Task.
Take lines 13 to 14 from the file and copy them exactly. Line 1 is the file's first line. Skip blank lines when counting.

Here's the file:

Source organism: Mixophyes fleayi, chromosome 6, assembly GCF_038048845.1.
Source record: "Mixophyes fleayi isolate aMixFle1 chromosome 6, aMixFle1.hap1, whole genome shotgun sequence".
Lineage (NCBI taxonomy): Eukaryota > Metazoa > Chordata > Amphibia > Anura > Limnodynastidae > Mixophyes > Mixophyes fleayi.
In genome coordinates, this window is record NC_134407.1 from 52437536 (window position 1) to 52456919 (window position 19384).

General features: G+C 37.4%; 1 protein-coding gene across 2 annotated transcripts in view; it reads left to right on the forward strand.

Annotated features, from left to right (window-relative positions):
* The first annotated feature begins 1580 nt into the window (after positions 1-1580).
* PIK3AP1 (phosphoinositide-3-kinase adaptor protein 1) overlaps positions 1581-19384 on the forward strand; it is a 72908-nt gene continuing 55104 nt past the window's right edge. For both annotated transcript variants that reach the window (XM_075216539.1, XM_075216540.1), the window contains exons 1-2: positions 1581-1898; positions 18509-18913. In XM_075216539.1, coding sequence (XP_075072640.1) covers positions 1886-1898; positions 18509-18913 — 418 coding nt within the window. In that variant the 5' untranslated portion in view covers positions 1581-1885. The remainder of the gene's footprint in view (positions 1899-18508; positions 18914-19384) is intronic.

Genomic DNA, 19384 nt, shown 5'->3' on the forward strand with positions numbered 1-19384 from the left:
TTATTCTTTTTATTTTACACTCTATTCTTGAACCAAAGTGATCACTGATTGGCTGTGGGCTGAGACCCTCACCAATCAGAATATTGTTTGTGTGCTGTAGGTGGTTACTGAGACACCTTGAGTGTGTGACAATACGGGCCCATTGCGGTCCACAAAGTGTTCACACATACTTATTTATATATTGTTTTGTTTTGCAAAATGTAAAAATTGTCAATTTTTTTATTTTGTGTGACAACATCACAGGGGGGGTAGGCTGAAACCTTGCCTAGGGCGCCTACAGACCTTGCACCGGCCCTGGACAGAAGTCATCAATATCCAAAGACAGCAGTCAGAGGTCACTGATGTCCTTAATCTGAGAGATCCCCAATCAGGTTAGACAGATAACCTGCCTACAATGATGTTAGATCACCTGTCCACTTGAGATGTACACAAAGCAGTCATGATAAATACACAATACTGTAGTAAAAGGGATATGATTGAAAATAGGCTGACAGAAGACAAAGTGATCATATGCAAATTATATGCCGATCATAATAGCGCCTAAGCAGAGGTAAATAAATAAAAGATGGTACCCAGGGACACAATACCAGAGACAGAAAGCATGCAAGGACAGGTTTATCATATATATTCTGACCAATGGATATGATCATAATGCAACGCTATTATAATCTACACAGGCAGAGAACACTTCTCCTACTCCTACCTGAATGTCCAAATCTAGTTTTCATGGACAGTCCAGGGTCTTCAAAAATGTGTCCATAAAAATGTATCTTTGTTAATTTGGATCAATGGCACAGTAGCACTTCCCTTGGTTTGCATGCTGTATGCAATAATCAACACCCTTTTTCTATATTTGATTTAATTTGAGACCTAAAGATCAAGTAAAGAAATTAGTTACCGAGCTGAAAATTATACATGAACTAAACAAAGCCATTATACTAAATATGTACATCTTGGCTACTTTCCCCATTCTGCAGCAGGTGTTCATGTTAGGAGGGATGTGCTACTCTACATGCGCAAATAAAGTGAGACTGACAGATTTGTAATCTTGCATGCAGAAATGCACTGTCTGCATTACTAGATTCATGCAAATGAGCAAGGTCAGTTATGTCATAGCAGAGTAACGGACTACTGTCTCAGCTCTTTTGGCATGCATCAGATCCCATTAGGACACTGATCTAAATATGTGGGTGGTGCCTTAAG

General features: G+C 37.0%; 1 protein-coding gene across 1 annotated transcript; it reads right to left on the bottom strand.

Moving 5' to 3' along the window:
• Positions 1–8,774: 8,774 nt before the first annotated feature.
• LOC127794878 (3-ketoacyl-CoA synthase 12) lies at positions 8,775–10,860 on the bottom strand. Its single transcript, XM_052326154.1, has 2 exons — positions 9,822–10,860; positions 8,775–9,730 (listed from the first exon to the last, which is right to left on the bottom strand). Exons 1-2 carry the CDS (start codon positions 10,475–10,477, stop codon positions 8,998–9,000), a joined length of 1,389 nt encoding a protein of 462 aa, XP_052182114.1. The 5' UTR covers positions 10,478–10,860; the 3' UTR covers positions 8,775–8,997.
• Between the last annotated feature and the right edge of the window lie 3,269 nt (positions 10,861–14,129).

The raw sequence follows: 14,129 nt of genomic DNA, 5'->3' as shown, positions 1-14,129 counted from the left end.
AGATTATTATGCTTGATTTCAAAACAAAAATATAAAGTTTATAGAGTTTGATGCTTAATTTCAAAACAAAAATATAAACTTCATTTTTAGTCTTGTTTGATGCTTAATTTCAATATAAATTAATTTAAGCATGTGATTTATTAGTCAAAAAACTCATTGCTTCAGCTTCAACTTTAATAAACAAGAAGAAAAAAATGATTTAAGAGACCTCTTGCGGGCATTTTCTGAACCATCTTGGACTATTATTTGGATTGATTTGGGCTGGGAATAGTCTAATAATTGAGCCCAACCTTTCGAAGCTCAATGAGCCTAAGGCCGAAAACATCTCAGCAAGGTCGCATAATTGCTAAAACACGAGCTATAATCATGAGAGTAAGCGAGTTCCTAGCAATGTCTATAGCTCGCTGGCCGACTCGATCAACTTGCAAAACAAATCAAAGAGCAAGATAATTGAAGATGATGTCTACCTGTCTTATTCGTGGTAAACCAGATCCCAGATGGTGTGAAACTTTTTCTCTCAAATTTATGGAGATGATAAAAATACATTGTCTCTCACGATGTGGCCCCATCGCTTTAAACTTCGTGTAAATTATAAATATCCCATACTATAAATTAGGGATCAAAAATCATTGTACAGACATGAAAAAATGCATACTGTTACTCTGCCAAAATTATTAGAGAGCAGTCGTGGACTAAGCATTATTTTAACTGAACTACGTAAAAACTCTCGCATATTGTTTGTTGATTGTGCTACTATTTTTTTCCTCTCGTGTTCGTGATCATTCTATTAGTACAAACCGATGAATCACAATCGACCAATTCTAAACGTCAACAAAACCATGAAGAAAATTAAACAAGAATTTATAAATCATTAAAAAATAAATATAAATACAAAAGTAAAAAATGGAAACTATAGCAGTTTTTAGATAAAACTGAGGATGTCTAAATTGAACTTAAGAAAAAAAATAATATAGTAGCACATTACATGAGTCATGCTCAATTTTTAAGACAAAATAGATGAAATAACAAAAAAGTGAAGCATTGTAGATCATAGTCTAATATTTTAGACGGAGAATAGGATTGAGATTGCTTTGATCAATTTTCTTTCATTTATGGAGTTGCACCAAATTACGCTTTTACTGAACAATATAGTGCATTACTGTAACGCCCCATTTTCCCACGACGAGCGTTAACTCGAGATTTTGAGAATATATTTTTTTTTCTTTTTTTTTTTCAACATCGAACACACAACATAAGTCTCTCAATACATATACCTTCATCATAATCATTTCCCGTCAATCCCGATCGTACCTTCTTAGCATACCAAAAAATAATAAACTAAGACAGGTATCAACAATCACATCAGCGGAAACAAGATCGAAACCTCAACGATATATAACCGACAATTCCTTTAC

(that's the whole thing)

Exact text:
• Positions 1–8,774: 8,774 nt before the first annotated feature.
• LOC127794878 (3-ketoacyl-CoA synthase 12) lies at positions 8,775–10,860 on the bottom strand. Its single transcript, XM_052326154.1, has 2 exons — positions 9,822–10,860; positions 8,775–9,730 (listed from the first exon to the last, which is right to left on the bottom strand). Exons 1-2 carry the CDS (start codon positions 10,475–10,477, stop codon positions 8,998–9,000), a joined length of 1,389 nt encoding a protein of 462 aa, XP_052182114.1. The 5' UTR covers positions 10,478–10,860; the 3' UTR covers positions 8,775–8,997.